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Featured 9 months ago

Approximately, arithmetic mean equals to

First, the theory behind the method.

If a random variable *mean*, **by definition**, equals to

Assume, numbers

(since

Now it's up to us to choose constant

If values

For example, if values

Addressing our problem, we will have values

interval

interval

interval

interval

interval

interval

interval

interval

For number

Probabilities our random variable takes the above values are approximated by real frequencies of taking these values. Each such frequency is a ratio of the number of times this value occurred (

Now the mean value of our random variable is evaluated as

In this case it seems sufficient to approximate the mean as

Featured 9 months ago

One way to calculate the confidence interval of a sample mean is to use the student's t-distribution to find that with

One way to calculate the confidence interval of a sample mean is to use the student's t-distribution where the limits of the interval are given by:

where

First we need the sample mean and sample standard deviation:

and the sample standard deviation:

Plugging these values into our first equation we can calculate the limits of the confidence interval for our mean:

Where we can look up the value of

therefore we can say with

Featured 6 months ago

Answers bellow

a) the population proportion cannot be determined as that represents everyone. The sample, however, allows us to determine a point estimate,

The Point estimate is,

or in this case

b) to determine a confidence interval we use the equation,

where z is the z-score for your confidence level and

For a 95% confidence z= 1.959963985

so subbing into,

c) not sure exactly what you mean.

was think of using this equation but I'm not sure what you want to find out.

d) a smaller confidence interval 95%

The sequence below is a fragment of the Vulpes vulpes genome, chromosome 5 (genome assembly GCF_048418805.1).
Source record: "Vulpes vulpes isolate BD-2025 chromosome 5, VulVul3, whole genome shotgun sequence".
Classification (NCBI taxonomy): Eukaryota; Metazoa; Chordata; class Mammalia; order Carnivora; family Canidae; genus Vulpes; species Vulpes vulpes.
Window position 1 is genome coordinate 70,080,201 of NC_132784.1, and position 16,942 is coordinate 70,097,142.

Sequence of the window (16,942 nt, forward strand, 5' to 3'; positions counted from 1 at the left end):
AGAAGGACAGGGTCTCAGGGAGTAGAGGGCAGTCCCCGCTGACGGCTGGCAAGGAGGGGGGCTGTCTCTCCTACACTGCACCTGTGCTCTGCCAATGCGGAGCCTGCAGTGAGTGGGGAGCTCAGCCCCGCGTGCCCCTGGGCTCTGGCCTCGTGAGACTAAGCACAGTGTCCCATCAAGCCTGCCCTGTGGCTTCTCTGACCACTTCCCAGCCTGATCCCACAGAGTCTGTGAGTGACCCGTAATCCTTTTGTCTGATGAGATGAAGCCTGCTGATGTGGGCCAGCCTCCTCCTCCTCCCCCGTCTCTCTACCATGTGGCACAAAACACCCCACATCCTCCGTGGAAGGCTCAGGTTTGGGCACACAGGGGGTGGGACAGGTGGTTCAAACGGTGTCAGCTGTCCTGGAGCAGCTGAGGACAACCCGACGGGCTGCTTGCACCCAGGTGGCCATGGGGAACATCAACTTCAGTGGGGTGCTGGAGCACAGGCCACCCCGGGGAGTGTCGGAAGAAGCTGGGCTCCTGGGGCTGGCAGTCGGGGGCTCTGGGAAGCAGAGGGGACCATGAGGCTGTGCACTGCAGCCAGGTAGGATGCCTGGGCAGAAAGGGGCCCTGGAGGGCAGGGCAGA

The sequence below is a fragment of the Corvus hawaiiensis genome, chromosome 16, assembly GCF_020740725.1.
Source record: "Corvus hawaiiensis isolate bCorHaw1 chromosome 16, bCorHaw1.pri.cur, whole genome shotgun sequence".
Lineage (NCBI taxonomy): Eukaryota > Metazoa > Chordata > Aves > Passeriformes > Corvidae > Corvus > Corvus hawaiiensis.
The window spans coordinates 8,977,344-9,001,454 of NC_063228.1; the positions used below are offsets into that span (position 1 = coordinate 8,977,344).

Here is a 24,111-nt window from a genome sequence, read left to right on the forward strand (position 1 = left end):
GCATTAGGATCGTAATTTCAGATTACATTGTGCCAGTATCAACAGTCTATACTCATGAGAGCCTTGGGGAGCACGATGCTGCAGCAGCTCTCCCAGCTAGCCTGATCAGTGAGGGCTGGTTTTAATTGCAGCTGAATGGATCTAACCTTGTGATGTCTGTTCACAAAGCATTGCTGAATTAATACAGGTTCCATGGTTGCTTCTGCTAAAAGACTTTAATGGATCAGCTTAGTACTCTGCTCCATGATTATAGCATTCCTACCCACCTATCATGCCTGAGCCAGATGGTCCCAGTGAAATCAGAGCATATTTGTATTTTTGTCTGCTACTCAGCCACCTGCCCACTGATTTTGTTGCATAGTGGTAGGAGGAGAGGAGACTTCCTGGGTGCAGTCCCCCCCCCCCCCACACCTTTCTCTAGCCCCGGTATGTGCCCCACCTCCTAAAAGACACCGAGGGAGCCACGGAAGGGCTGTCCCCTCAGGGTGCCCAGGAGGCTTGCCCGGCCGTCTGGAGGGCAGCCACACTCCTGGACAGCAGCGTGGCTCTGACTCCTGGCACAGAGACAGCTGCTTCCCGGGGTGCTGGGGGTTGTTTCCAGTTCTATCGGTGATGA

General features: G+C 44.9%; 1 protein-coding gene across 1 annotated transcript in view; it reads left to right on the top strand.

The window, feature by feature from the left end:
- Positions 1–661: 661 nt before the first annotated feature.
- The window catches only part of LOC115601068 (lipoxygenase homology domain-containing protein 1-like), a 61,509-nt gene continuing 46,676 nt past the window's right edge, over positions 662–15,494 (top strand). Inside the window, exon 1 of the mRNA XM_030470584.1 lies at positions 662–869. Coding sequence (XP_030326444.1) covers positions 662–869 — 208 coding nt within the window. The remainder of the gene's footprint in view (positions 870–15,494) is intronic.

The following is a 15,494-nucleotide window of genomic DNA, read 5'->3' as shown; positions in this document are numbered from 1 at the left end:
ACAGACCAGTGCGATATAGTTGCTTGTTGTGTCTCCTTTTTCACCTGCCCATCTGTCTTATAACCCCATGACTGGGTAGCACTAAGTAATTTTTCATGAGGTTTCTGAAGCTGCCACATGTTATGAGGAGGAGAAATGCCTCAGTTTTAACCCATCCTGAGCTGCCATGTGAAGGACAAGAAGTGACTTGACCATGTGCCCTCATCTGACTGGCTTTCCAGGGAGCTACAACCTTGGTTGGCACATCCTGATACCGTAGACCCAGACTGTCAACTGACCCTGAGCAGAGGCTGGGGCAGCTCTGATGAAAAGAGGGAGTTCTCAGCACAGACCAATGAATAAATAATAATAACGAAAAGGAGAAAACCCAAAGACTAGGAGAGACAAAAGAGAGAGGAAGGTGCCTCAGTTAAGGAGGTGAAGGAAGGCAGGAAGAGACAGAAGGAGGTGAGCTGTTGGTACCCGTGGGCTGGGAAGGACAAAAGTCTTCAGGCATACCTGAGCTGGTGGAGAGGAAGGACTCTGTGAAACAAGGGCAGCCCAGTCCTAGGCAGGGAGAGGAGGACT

A 95% confidence interval means that 95% of sample means taken will lie within this range. A 90% confidence interval means that 90% will lie within its range, which is smaller. For example,

95%

90%

The 90% confidence interval is smaller and thus we are less confident that the actual population mean lies within its range.

Featured 3 months ago

Let **Toothache** , and,

event that you have **Cavity** . Then,

you have **No Cavity.**

In the **Usual Notation** of **Conditional Probability** , we have,

Recall that,

Now,

Thus, from

are **mutually exclusive** events and

Therefore, by

Finally, the Reqd. Prob.

**Enjoy Maths.** , and, **spread** the **Joy!**

Featured 3 months ago

First let us look at the probability that the first card dealt is an ace and the other four non-aces...

There are

#4/52 = 1/13#

The remaining pack consists of

#48/51 = 16/17#

The probability of the third card being a non-ace is:

#47/50#

The probability of the fourth card being a non-ace is:

#46/49#

The probability of the fifth card being a non-ace is:

#45/48 = 15/16#

So the probability of an ace followed by

#1/13*color(red)(cancel(color(black)(16)))/17*47/50*46/49*15/color(red)(cancel(color(black)(16))) = 32430/541450 = 3243/54145#

The other four possible sequences of ace vs non-ace which result in exactly one ace being dealt are mutually exclusive, and will have the same probability as this first case.

So the probability of exactly one ace being dealt is:

#5 * 3243/54145 = 3243/10829#

Featured 3 weeks ago

From software:

From table lookup:

If we seek an 88% confidence interval, that means we only want a 12% chance that our interval does not contain the true value. Assuming a two-sided test, that means we want a 6% chance attributed to each tail of the

This

Find the closest value in the table to 0.9400 as you can, then see what its row and column is. From observation, we see that 0.9394 and 0.9406 are in the table with

**Note:** We could also get an answer from software like R, by typing the command

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